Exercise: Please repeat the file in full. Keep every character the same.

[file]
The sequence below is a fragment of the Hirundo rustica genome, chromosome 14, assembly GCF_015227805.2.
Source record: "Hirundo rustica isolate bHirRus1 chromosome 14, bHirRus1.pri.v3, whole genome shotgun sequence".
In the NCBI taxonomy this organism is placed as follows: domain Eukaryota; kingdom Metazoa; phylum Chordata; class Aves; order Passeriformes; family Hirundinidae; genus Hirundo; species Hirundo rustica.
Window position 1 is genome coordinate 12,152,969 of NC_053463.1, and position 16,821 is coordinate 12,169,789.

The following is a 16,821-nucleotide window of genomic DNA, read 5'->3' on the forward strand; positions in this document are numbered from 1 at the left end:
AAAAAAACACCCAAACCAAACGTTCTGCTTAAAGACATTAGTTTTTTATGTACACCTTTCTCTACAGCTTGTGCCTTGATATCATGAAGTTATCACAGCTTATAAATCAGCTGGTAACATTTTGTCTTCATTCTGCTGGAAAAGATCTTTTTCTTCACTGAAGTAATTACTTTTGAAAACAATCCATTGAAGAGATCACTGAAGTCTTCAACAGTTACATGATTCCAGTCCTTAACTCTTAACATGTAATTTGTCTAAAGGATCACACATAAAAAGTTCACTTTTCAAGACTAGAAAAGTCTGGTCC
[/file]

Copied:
The sequence below is a fragment of the Hirundo rustica genome, chromosome 14, assembly GCF_015227805.2.
Source record: "Hirundo rustica isolate bHirRus1 chromosome 14, bHirRus1.pri.v3, whole genome shotgun sequence".
In the NCBI taxonomy this organism is placed as follows: domain Eukaryota; kingdom Metazoa; phylum Chordata; class Aves; order Passeriformes; family Hirundinidae; genus Hirundo; species Hirundo rustica.
Window position 1 is genome coordinate 12,152,969 of NC_053463.1, and position 16,821 is coordinate 12,169,789.

The following is a 16,821-nucleotide window of genomic DNA, read 5'->3' on the forward strand; positions in this document are numbered from 1 at the left end:
AAAAAAACACCCAAACCAAACGTTCTGCTTAAAGACATTAGTTTTTTATGTACACCTTTCTCTACAGCTTGTGCCTTGATATCATGAAGTTATCACAGCTTATAAATCAGCTGGTAACATTTTGTCTTCATTCTGCTGGAAAAGATCTTTTTCTTCACTGAAGTAATTACTTTTGAAAACAATCCATTGAAGAGATCACTGAAGTCTTCAACAGTTACATGATTCCAGTCCTTAACTCTTAACATGTAATTTGTCTAAAGGATCACACATAAAAAGTTCACTTTTCAAGACTAGAAAAGTCTGGTCC